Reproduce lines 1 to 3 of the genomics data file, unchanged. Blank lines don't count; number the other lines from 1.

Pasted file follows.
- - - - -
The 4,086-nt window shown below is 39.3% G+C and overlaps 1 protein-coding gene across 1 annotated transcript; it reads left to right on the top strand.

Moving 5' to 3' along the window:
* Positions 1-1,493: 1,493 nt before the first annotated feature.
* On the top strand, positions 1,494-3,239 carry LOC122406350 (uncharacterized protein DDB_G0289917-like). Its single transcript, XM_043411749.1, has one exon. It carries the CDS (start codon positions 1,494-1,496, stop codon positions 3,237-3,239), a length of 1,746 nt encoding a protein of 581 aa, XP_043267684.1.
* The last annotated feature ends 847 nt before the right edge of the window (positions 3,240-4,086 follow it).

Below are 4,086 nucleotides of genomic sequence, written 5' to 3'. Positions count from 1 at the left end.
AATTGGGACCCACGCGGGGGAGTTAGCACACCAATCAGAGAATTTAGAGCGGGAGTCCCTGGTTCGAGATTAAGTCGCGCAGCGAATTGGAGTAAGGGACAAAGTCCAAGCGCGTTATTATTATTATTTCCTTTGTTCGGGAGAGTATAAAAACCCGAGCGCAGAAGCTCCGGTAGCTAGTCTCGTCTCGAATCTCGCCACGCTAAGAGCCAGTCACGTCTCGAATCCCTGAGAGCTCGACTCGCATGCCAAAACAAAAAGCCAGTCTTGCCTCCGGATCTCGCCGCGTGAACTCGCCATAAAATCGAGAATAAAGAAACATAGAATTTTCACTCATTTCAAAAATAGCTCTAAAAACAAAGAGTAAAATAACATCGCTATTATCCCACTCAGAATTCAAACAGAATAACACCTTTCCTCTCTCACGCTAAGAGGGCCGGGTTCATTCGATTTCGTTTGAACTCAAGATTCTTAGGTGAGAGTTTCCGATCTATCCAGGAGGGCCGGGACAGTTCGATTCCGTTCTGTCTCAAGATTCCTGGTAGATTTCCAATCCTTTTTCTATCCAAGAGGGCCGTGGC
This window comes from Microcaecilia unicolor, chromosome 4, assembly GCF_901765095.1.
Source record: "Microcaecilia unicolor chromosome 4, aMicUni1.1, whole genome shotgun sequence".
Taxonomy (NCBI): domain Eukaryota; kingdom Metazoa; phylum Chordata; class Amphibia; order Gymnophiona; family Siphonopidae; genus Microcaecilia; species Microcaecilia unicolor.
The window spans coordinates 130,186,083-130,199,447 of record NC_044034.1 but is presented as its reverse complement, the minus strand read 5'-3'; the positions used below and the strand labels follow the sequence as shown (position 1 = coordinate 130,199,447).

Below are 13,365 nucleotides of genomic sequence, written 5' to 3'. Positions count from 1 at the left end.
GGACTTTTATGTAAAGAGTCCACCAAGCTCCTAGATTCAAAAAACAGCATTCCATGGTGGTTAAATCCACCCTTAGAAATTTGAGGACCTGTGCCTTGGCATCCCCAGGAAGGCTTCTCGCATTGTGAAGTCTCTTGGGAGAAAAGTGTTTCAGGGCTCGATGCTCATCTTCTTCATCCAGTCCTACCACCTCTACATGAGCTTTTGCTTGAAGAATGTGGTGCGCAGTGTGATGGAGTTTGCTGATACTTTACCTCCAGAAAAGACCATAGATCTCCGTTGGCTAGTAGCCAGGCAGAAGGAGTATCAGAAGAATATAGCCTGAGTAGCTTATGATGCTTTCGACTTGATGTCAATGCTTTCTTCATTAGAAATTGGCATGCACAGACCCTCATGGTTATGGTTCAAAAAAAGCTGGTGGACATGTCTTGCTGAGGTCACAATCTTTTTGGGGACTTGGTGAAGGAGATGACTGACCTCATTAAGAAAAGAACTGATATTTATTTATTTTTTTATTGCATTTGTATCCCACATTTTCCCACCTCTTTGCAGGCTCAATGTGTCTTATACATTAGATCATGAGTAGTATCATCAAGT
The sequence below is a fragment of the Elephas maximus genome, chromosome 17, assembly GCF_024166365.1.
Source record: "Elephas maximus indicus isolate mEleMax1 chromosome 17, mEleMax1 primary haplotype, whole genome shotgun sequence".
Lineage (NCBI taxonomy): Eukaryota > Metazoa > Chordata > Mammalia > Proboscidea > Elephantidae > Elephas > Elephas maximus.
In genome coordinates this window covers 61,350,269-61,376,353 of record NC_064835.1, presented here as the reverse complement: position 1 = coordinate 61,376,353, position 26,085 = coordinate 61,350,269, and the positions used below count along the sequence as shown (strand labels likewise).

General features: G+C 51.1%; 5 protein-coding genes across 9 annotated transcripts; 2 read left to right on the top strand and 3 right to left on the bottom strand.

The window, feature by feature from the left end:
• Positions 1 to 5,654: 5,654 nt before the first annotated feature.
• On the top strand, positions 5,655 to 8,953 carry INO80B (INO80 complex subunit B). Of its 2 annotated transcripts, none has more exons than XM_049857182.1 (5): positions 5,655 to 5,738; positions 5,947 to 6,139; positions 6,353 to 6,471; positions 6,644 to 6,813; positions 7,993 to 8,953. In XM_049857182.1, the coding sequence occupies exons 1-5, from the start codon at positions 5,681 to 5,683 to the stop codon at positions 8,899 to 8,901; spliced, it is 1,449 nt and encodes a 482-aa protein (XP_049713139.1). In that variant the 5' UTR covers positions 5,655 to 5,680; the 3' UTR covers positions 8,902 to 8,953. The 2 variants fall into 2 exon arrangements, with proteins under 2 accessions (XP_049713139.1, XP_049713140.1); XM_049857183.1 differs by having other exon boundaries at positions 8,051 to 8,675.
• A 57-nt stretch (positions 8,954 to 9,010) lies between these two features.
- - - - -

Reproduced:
The 4,086-nt window shown below is 39.3% G+C and overlaps 1 protein-coding gene across 1 annotated transcript; it reads left to right on the top strand.

Moving 5' to 3' along the window:
* Positions 1-1,493: 1,493 nt before the first annotated feature.